Take Me Fishing™ Gives Tips on How to Properly Store Your Fishing and Boating Gear
ALEXANDRIA, Va., Nov. 14, 2012 /PRNewswire/ -- If you enjoy boating and fishing, and live in a cold weather area, it may be time to start thinking about storing your rods, reels, tackle boxes and boats for the season. The Recreational Boating & Fishing Foundation's (RBFF) Take Me Fishing™ campaign has some useful tips to help you keep your gear in prime condition this winter so that you can get off to a great start next fishing and boating season.
"It's important to make sure you properly store your fishing and boating gear during the off season," said Take Me Fishing blogger and outdoor enthusiast, Tom Keer. "Following a few simple steps can help ensure an easier and safer boat launch next spring and provide a season's worth of successful boating and fishing."
Things like replacing your lures and cleaning your reels can go a long way in making sure your fishing gear lasts for a long time. Equally important is making sure your boat is clean, dry and tuned up while out of use in the winter. Taking simple precautions can help you avoid potential problems come spring.
Refer to the following tips when hanging up your hook and putting away your boat this winter.
Top 10 Tips for Storing your Fishing Equipment
- Take your reels apart to clean, grease and oil. Replace any gears or springs that are worn. Also, clean and oil the reel handles and reel seat hardware. The lubrication of all moving parts is essential so they don't freeze up with corrosion.
- Check your rod for worn guides and loose winding wraps. Remove and replace any guides with nicks or grooves. If the wraps are loose or exposed, repair with a few wraps of winding thread and coat with rod spar varnish.
- When you disassemble your rods, store them using rod sleeves to keep tip and butt sections from becoming mismatched.
- Store your rods vertically to avoid a set or bend and make sure they are kept at room temperature. Storing them in a hot place can weaken the graphite or fiberglass.
- If you use waders, check them for leaks. Most leaks are easy to find, but pinhole leaks are challenging at best. One way to find a pinhole leak is to go into a dark place, turn on a flashlight, and put the flashlight inside your waders. Light will pop out of the pinhole. Circle the hole with a pen and patch with a waterproof adhesive. Let dry, and hang waders in a cool, dry place.
- Examine monofilament and braided lines for wear, replace where necessary and store in loose coils. When cleaning lines use dish detergent.
- For fly lines, make sure to remove the line from your reel and store in loose coils. Fly lines have memory and by storing them in loose coils they are less likely to kink and tangle in the spring.
- Replace or sharpen rusty or bent hooks.
- Replace all broken lures, necessary tools (like pliers or hook hones) and terminal tackle.
- Filet knives get dull with lots of use. Use a 65-120 grit stone to sharpen the edge for next season. Clean, dry and coat the blade with a light oil before storing for the winter.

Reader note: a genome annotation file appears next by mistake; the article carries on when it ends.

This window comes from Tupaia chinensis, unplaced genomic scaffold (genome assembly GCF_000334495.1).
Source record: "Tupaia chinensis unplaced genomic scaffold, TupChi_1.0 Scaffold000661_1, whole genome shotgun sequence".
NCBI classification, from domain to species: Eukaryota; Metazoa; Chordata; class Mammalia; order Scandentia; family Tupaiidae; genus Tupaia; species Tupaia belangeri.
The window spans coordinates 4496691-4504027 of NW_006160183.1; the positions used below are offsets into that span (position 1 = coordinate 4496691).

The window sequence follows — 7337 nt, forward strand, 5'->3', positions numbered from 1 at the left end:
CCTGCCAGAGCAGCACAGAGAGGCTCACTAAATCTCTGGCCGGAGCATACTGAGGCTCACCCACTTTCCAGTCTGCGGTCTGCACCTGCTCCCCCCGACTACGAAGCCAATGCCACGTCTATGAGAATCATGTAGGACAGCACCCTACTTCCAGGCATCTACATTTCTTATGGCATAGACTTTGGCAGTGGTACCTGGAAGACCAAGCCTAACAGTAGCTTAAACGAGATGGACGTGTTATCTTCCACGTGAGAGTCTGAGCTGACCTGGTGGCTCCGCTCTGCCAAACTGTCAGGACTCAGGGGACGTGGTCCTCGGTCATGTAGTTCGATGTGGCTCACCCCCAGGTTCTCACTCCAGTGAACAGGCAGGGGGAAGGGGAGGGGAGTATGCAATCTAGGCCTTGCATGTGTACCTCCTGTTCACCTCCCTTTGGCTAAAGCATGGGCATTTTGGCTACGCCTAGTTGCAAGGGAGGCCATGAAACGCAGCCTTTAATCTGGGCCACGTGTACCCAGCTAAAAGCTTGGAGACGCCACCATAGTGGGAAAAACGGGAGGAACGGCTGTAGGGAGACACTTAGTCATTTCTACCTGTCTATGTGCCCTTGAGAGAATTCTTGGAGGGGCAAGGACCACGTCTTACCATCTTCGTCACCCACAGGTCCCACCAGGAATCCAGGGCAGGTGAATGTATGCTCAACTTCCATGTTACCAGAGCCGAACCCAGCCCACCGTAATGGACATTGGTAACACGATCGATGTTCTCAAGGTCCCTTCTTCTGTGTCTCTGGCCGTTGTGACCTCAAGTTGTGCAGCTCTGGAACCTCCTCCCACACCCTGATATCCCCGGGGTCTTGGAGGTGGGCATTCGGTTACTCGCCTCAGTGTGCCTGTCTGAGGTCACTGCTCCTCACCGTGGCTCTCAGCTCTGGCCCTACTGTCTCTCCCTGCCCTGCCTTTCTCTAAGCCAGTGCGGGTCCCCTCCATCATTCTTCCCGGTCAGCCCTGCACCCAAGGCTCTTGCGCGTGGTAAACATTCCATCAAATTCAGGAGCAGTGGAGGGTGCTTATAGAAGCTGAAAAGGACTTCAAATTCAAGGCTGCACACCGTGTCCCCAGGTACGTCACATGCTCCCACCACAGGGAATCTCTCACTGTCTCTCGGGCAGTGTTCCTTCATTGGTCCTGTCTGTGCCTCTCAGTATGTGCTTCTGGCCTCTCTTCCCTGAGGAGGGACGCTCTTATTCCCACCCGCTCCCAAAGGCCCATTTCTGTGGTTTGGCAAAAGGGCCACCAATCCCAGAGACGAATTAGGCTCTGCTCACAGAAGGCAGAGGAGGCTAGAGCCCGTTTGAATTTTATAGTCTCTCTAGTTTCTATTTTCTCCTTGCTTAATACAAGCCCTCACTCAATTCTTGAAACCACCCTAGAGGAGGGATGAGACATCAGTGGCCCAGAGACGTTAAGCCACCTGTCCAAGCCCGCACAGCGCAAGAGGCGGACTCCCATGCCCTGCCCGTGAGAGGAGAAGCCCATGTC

Top 10 Tips for Storing your Boat
- Winterize your engine by running fogging oil through the cylinders. Change your spark plugs, water filter, and lower unit oil.
- Trim outboards down so all water can drain. If you remove your outboard attach it to a saw horse in the upright position (rather than laying on its side). Tune up inboards by replacing all fluids and sparkplugs and fill with antifreeze.
- Before filling your tank, be sure to add gas stabilizer to avoid unwanted moisture.
- Remove your battery and store in a warm, dry place. Trickle charge in the spring.
- Store your boat clean and ensure that the interior compartments of your boat are as dry as possible before putting its cover on for storage. If you don't have a cover, consider shrink-wrapping your boat to keep debris from collecting and animals from nesting (or chewing wires, cables and hoses).
- If you store your boat on a trailer be sure to jack up the wheels and place a cinder block under the axles to keep a flat spot from forming on your tires. As rubber breaks down with repeated soakings and exposure to the sun (particularly in saltwater), consider replacing your tires every four to five years regardless of tread wear.
- Pack your trailer hubs and your steering cable with grease so hubs and cables don't freeze up.
- Inspect all trailer lighting harnesses, brake light harnesses, and directionals to be sure your lighting system is intact.
- Inspect any trailer leaf springs and U-bolts and change if they are corroded.
- Replenish your first-aid kit, update flares, replace flashlight, life jackets and handheld marine radios if necessary. Replace sun screen and bug repellant, as well as any other items you've used during the season.
For more information about how to properly store your fishing and boating gear in the offseason, visit TakeMeFishing.org.
RBFF is a nonprofit organization whose mission is to increase participation in recreational angling and boating, thereby protecting and restoring the nation's aquatic natural resources. RBFF helps people discover, share and protect the legacy of boating and fishing through national outreach programs like the Take Me Fishing™ campaign.
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